Strangers On A Train by Patricia HighsmithStrangers On A Train by Patricia Highsmith

Strangers On A Train

byPatricia Highsmith

Paperback | September 4, 2001

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The world of Patricia Highsmith has always been filled with ordinary people, all of whom are capable of very ordinary crimes. This theme was present from the beginning, when her debut, Strangers on a Train, galvanized the reading public. Here we encounter Guy Haines and Charles Anthony Bruno, passengers on the same train. But while Guy is a successful architect in the midst of a divorce, Bruno turns out to be a sadistic psychopath who manipulates Guy into swapping murders with him. "Some people are better off dead," Bruno remarks, "like your wife and my father, for instance." As Bruno carries out his twisted plan, Guy is trapped in Highsmith's perilous world, where, under the right circumstances, anybody is capable of murder.

The inspiration for Alfred Hitchcock's classic 1951 film, Strangers on a Train launched Highsmith on a prolific career of noir fiction, proving her a master at depicting the unsettling forces that tremble beneath the surface of everyday contemporary life.

Patricia Highsmith (1921–1995) was the author of more than twenty novels, including Strangers on a Train, The Price of Salt, The Blunderer and The Talented Mr. Ripley, as well as numerous short stories.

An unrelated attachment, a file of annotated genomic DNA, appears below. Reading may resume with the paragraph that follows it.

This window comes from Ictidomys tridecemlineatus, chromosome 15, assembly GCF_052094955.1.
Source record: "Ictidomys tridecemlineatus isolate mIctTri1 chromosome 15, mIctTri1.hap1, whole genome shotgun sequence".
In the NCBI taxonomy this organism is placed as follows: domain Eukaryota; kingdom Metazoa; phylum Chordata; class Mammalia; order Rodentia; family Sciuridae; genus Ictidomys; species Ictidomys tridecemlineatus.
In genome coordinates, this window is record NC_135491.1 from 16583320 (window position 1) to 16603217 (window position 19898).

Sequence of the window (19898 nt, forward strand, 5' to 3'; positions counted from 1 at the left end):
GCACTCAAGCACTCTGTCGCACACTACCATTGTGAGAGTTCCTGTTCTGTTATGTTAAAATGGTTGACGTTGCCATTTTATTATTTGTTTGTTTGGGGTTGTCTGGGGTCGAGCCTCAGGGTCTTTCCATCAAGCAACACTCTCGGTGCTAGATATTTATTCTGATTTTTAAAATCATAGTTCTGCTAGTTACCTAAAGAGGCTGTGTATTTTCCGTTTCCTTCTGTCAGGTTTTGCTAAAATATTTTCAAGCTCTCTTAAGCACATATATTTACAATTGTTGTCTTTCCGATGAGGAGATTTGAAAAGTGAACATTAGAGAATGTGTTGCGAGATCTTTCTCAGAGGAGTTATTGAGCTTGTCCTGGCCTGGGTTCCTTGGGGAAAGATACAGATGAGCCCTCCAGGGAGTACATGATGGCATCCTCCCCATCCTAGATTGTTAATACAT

Title:Strangers On A TrainFormat:PaperbackDimensions:256 pages, 8.2 × 5.5 × 0.68 inPublished:September 4, 2001Publisher:WW NortonLanguage:English

The following ISBNs are associated with this title:

ISBN - 10:0393321983

ISBN - 13:9780393321982

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Rated 4 out of 5 by from A Very Entertaining Thriller This Thriller definitely bring home the thrills.
Date published: 2016-12-24
Rated 5 out of 5 by from Strangers on a Train Excellent psychological thriller. I enjoyed the portrayal of the lead character as a man who seems to have it all, bright future, beautiful fiance, but a chance encounter on a train with a sociopath draws him into a downward spiral. It is through this decline that we see him as a weak willed man, albeit a talented one. A classic for mystery lovers.
Date published: 2014-07-10
Rated 2 out of 5 by from Not For Me What can I say about this book? There is no question that Highsmith is a talented writer, able to paint her readers a picture with great attention to detail. Unfortunately, this book did not suck me in as I was expecting it to. It started off well, but then just at the point where I expected it to pick up, it didn't. It's odd. The concept is intriguing - two men, one bored and directionless, the other quiet and his own worst enemy, meet on a train, where the former proposes that they switch murders. The latter rebuffs the idea, but when his train companion goes ahead with the plan, he finds himself trapped. I really wanted to like this book. But I suppose it just moved too slowly. I still intend to check out Highsmith's other novels, the Ripley series, but I'll be going into that hoping for a little bit more. Strangers on a Train is an interesting idea and the story has layers to it. For some people, I'm sure this book could be quite enjoyable. Sadly, I'm just not one of them.